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The Sweet Smell Of Blossom Time
BRUCE FERGUSON continues his exploration of the natural history, myth, folklore and uses past and present of the trees native to Northumberland with a look at the wild cherry.
A Poet, An Artist And An Unlikely Golf Course
Now that heavy traffic no longer blights the centre of Haydon Bridge, MURIEL SOBO finds that the village provides a good start and finish for a circular walk.
The Road To Recovery Through A Camera Lens
Serious illness forced Lee Kershaw to make a major change in his career plans so he turned to photography, as he told STEWART BONNEY.
Why We All Need Our Spectacles
MIKE PRATT, Chief Executive of Northumberland Wildlife Trust looks at some of our local wildlife spectacles.
The Man Who Brought Memories Back To Life
JOHN GRUNDY pays tribute to Frank Atkinson, the inspiration and driving force behind Beamish Museum, who died at the end of last year.
Look At It From A Different Angle
Senior vet JOHN PRESCOTT recalls two cases, one human and one animal, which illustrated how vital it can be to obtain X-ray images from more than one camera position.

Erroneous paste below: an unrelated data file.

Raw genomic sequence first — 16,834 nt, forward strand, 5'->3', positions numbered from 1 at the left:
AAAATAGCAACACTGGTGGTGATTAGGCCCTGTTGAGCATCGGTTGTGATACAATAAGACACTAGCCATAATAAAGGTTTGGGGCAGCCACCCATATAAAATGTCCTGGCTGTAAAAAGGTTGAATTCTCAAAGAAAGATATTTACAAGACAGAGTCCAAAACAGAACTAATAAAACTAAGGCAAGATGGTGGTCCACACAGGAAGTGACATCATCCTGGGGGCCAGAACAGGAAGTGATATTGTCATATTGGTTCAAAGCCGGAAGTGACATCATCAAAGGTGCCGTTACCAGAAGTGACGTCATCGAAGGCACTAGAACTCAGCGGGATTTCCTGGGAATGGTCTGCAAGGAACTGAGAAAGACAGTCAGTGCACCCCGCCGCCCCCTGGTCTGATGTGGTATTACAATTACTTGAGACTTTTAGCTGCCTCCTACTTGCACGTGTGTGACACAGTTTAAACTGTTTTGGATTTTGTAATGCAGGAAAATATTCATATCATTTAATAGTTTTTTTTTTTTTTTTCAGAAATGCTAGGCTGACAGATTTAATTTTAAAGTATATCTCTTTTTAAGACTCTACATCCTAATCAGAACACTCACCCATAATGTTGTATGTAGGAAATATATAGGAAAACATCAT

Old Haunts Of Reivers, Druids And Jacobites
ANDREW CURTIS concludes his two-part study of the named stones of Northumberland by looking at stones connected with legends and traditions, the natural world and boundaries.
Carry On Cutting For Indoor Colour
SUSIE WHITE suggests garden plants which can provide a wealth of home-grown cut flowers for all seasons.
Rugged Reminders Of A Troubled History
ANTHONY TOOLE takes a detour from North Tynedale on the trail of bastles in the Tarset valley.
Who’s In, And Who’s Out For The Count
IAN KERR explains how the thousands of statistics gathered by volunteers about the county’s current bird population have provided the database for a newly-published work of reference.
On Paper, A Highly Skilful Operation
SUSAN BURKE meets Vincent Lomenech, a Belford-based specialist in paper conservation and restoration as well as picture framing.
Tough Work In A Harsh Landscape
A combination of treacherous working conditions, primitive accommodation and a severe climate made lead mining one of the county’s most arduous industries, as GLEN LYNDON DODDS explains.
A Place Of Your Own
ALLAN POTTS offers examples of how different species have adapted to occupy their own distinctive habitats.
A Mat Finish Too Good To Step On
SUSIE WHITE meets textile artist Rachel Phillimore at her studio in a rural setting near Haltwhistle.
Also In This Issue....
HOME COOKING WITH JANE LOVETT
Pick your rhubarb and let us eat cake - Sticky Rhubarb and Ginger Cake
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